In a plan that would make it easier to destroy our water resources, the administration of Gov. Ron DeSantis is formally proposing a takeover of the federal program that issues permits when developers and others want to fill sensitive wetlands.
Florida — which does not have adequate staff or safeguards in place — would take over a longstanding federal program that protects marshes, cypress forests, ponds, and other wetlands under the Clean Water Act. Only two other states have ever done this.
“Powerful developers and lobbyists got their political friends to come up with a similar scheme back in 2005, but Florida walked away after state analysts produced a report showing the cost and complexity of federal wetlands protection,” said Tania Galloni, Managing Attorney for the Florida office of the nonprofit law firm Earthjustice. “The Florida Department of Environmental Protection doesn’t have the proper capacity to take over the wetlands permitting that has been run by the U.S. Army Corps of Engineers for decades. It can’t even manage to enforce the environmental laws already under its purview.”
The Florida Department of Environmental Protection published a notice today that it intends to take over the program. The public has 21 days to request a hearing.
Over the years, Florida has done little more than rubber-stamp massive wetland destruction, and has let industry lobbyists write environmental rules to make them weaker.
“Florida is already developing at a breakneck speed, putting enormous pressure on limited natural resources. Wetland destruction is not something that should be fast-tracked,” said Amber Crooks, Environmental Policy Manager at the Conservancy of Southwest Florida.
With the so-called “Section 404” federal permitting program in place, Floridians have two layers of protection for valuable wetlands, which are a key part of the hydrogeological system that provides our drinking water.
“Some of Florida’s most fragile and unique ecosystems are regulated under Section 404 and they require the highest level of review, scrutiny, and protection,” said Miami Waterkeeper Rachel Silverstein.
Under the federal Clean Water Act, the U.S. Army Corps of Engineers has to extensively study the impact to the environment and require developers to reduce and mitigate damage to wetlands and other waters before issuing permits. Federal courts ensure compliance with the law.
This is why developers are relying on Governor DeSantis’s tacit approval of this controversial attempt by the Florida DEP to assume authority over clean water act permits from the federal government at the request of wealthy developers.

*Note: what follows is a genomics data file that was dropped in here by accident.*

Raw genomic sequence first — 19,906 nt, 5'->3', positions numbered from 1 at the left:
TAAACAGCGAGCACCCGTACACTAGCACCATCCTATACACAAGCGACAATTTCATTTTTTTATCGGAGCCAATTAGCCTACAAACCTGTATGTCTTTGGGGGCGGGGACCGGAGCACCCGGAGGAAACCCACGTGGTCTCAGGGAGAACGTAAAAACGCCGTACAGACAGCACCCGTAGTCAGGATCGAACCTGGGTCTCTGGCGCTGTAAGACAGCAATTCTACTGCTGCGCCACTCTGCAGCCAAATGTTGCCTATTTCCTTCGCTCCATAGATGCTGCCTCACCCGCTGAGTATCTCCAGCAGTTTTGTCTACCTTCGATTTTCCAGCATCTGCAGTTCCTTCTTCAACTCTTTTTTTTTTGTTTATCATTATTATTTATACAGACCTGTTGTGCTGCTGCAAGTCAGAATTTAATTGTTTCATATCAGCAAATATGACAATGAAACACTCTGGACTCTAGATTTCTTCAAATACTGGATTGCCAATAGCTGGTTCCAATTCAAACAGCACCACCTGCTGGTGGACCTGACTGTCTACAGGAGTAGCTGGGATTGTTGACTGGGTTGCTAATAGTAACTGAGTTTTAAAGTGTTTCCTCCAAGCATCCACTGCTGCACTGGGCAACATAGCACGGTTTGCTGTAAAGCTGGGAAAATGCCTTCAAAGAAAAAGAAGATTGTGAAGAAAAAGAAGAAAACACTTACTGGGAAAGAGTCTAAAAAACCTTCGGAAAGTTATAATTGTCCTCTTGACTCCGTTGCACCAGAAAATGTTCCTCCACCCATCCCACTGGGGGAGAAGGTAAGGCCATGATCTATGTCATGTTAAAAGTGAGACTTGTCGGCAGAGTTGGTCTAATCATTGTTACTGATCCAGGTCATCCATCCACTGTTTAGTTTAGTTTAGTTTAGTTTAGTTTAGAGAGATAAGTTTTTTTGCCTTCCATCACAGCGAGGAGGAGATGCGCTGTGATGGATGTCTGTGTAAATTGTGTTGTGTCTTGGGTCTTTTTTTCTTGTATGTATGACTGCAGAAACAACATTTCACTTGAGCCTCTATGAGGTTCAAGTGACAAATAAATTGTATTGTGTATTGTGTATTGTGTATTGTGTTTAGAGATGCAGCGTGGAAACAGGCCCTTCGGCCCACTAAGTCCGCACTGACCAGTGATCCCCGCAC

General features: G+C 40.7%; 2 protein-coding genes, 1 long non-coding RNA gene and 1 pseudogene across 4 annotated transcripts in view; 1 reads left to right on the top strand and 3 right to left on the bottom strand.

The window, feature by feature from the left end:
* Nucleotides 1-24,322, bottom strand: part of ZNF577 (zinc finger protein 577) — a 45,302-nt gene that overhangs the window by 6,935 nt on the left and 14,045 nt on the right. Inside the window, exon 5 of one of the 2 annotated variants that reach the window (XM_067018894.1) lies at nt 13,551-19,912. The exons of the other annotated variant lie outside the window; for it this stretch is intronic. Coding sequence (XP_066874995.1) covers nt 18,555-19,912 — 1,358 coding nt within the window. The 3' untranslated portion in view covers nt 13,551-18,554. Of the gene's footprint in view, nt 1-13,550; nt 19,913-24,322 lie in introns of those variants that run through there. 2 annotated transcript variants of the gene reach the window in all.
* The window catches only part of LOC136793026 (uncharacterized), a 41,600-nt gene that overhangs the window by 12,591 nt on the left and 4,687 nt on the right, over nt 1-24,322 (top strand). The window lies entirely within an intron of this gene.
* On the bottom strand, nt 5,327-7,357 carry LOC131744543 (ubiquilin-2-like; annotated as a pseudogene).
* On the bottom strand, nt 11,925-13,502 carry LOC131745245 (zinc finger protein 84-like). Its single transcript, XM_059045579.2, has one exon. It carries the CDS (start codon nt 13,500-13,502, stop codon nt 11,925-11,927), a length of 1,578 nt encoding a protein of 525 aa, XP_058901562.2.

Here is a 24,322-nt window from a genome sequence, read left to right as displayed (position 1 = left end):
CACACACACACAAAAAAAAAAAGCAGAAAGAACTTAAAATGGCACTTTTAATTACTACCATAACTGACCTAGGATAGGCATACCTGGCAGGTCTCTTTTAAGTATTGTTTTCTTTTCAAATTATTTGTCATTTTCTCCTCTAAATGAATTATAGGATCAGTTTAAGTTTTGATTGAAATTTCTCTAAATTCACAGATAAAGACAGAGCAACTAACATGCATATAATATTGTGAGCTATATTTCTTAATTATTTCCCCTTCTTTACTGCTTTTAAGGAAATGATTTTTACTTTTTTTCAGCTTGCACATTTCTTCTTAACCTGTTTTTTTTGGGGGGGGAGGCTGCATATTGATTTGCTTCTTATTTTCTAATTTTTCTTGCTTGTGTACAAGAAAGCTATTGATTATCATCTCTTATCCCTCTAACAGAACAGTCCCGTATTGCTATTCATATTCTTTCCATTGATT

“They simply want to fast track more development in Florida,” Galloni said.
State-run permitting programs are notoriously expensive and difficult to set up. They require adequate staffing and resources to ensure enforcement. That is why the vast majority of states have not even tried to take over federal wetlands permitting. Assumption of permitting authority would fill the pockets of developers while creating an incredible financial burden on the state. Florida’s tourism and fishing industries — which contribute tens of billions of dollars to the state’s economy — would also be at risk, because they depend on healthy wetland ecosystems.
Governor DeSantis can stop this ill-informed project which would remove vital protection for the hundreds of species and countless aquatic organisms that make up Florida’s landscape.
“With water being of critical importance for the economy, human health, and the ecology of our state, we must ensure robust wetlands protections and enforcement of federal laws, not streamlining to fast-track development permits,” said Preston Robertson, President of the Florida Wildlife Federation.
“Florida’s wetlands are its lifeblood, sustaining our remarkable biodiversity and cleaning our freshwater” said Jaclyn Lopez, Florida director for the Center for Biological Diversity. “Gov. DeSantis has talked the talk, and now he needs to not just walk the walk, but run far away from this ill-conceived plan to weaken protections for our wetlands.”